The Home Project

What is home?  Where is home?  The Home Project; a joint production of Native Earth Performing Arts and the Howland Company presented by Soulpepper, addresses these questions through three actors personal visions reflecting, in their own way, three aspects of the Canadian experience.  The stories are interwoven on a simple set of moving boxes and a few pieces of furniture.  The sound stage is more important than the physical stage and aural effects; well handled considering we are outside and there’s plenty of background noise, are crucial.


Nowhere is this more true than in Cheyenne Scott’s First Nations narrative.  Losing her Spirit in some sort of catastrophe on the west coast she enters a world of animals; salmon, seagulls and more, who help her on her journey.  Tape looping, other sound effects and Cheyenne’s own performance of chants creates a rather beautiful and enigmatic sound world that forms the backdrop on the long journey far to the East to be reunited with Spirit in T’karonto.


Qasim Khan is helping clear out the house is mother is leaving after many years.  He is surrounded by images of his childhood and artefacts that will never be used by a gay man who dislikes children.  He is haunted by two carpets jammed in the rafters which for him symbolise his long dead father.  There’s a long conversation with his father; “a low budget theatre ghost like Hamlet”.  The meaning of the carpets is, more or less, revealed.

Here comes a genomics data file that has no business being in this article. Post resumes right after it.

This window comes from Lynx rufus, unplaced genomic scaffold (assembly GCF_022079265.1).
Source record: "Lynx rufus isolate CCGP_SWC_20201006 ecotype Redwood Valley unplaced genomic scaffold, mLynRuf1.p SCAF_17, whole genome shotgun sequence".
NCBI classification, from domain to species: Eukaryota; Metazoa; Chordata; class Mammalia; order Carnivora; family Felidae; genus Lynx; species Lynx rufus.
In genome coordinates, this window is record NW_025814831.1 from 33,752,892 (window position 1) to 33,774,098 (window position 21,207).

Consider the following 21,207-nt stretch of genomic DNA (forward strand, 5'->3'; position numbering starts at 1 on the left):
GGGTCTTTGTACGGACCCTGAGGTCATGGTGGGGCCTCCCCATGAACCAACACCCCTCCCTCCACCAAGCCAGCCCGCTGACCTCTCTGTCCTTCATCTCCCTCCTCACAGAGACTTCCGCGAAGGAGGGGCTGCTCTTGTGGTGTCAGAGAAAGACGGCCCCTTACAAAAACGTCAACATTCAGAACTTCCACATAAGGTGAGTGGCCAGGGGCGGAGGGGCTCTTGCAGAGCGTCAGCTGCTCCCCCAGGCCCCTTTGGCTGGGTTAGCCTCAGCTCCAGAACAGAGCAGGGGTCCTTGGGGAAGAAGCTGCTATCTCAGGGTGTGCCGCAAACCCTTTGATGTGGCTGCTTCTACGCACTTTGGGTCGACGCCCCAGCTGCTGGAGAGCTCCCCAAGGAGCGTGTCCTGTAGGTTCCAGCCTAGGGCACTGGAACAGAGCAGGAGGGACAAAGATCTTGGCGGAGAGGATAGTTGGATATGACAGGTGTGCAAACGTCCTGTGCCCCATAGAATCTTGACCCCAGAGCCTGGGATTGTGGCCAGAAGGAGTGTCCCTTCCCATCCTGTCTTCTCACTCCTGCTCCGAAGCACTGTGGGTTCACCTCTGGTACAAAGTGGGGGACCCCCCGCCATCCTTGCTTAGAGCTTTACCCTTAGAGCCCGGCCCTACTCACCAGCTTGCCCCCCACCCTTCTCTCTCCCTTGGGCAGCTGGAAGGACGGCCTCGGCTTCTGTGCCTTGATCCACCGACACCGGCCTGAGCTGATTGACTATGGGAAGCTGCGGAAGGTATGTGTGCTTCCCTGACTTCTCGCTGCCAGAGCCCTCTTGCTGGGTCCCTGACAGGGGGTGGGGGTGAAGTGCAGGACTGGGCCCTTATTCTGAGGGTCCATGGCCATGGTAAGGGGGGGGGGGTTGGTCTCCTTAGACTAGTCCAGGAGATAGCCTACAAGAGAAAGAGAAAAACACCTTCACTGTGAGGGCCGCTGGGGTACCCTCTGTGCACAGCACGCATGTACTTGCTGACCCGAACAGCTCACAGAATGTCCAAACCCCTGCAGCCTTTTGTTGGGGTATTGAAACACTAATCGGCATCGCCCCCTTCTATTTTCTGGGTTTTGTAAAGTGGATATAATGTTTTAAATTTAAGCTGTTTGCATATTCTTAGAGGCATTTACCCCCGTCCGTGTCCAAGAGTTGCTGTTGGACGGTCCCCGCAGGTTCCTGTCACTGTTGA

Akosua Amo-Adem’s story is different again.  It’s the story of a Ghanaian girl who came to Toronto as a five year old presented as a stand up act at the Turtle Island Comedy Club.  At issue here is growing up Canadian with parents who emphatically refuse to assimilate.  Where then is home?  The place you became yourself or the distant idea of a place you’ve never known?  Once again the issue is handled with grace, energy and lots of (often quite raunchy) humour.


So three very different narratives are woven into a piece of theatre that to me speaks not just about ideas of “home” but of the diversity of the Canadian experience.  It’s energetic, haunting, funny and unsettling.  And it’s great to be seeing live theatre again.  It’s presented in the courtyard of the Young Centre for the Performing Arts and I would advise you to dress warmly because it was freezing last night.  But the rest of the run is sold out so that’s redundant.

Photo credits: Dahlia Katz

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